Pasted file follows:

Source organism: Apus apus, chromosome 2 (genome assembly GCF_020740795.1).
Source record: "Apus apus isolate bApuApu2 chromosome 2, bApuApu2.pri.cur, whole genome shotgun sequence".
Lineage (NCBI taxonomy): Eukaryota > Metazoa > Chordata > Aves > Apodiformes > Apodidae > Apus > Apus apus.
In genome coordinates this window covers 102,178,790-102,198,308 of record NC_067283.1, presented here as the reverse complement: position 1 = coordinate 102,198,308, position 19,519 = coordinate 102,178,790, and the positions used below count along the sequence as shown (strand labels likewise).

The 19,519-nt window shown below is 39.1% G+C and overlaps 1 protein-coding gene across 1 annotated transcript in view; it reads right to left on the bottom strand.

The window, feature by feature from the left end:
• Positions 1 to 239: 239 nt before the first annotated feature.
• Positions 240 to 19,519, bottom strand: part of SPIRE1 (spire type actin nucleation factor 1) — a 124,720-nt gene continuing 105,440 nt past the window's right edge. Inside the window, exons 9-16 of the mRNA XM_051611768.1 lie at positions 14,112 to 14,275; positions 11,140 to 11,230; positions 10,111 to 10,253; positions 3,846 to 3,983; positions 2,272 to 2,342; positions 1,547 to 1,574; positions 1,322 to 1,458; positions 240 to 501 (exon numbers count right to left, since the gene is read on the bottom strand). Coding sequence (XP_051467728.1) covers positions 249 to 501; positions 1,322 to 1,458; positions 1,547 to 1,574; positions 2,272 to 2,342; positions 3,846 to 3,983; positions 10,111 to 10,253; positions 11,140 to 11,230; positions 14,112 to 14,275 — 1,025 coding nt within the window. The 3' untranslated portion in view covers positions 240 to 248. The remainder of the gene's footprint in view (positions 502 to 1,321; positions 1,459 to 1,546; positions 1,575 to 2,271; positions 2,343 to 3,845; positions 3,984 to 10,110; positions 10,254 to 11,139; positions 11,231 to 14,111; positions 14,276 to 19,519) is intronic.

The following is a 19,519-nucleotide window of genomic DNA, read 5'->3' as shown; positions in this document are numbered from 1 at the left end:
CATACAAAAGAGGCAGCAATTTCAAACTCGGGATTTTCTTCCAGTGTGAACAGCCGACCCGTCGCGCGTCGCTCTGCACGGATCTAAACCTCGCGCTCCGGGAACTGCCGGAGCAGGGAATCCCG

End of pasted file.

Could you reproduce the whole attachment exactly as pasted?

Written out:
Source organism: Apus apus, chromosome 2 (genome assembly GCF_020740795.1).
Source record: "Apus apus isolate bApuApu2 chromosome 2, bApuApu2.pri.cur, whole genome shotgun sequence".
Lineage (NCBI taxonomy): Eukaryota > Metazoa > Chordata > Aves > Apodiformes > Apodidae > Apus > Apus apus.
In genome coordinates this window covers 102,178,790-102,198,308 of record NC_067283.1, presented here as the reverse complement: position 1 = coordinate 102,198,308, position 19,519 = coordinate 102,178,790, and the positions used below count along the sequence as shown (strand labels likewise).

The 19,519-nt window shown below is 39.1% G+C and overlaps 1 protein-coding gene across 1 annotated transcript in view; it reads right to left on the bottom strand.

The window, feature by feature from the left end:
• Positions 1 to 239: 239 nt before the first annotated feature.
• Positions 240 to 19,519, bottom strand: part of SPIRE1 (spire type actin nucleation factor 1) — a 124,720-nt gene continuing 105,440 nt past the window's right edge. Inside the window, exons 9-16 of the mRNA XM_051611768.1 lie at positions 14,112 to 14,275; positions 11,140 to 11,230; positions 10,111 to 10,253; positions 3,846 to 3,983; positions 2,272 to 2,342; positions 1,547 to 1,574; positions 1,322 to 1,458; positions 240 to 501 (exon numbers count right to left, since the gene is read on the bottom strand). Coding sequence (XP_051467728.1) covers positions 249 to 501; positions 1,322 to 1,458; positions 1,547 to 1,574; positions 2,272 to 2,342; positions 3,846 to 3,983; positions 10,111 to 10,253; positions 11,140 to 11,230; positions 14,112 to 14,275 — 1,025 coding nt within the window. The 3' untranslated portion in view covers positions 240 to 248. The remainder of the gene's footprint in view (positions 502 to 1,321; positions 1,459 to 1,546; positions 1,575 to 2,271; positions 2,343 to 3,845; positions 3,984 to 10,110; positions 10,254 to 11,139; positions 11,231 to 14,111; positions 14,276 to 19,519) is intronic.

The following is a 19,519-nucleotide window of genomic DNA, read 5'->3' as shown; positions in this document are numbered from 1 at the left end:
CATACAAAAGAGGCAGCAATTTCAAACTCGGGATTTTCTTCCAGTGTGAACAGCCGACCCGTCGCGCGTCGCTCTGCACGGATCTAAACCTCGCGCTCCGGGAACTGCCGGAGCAGGGAATCCCG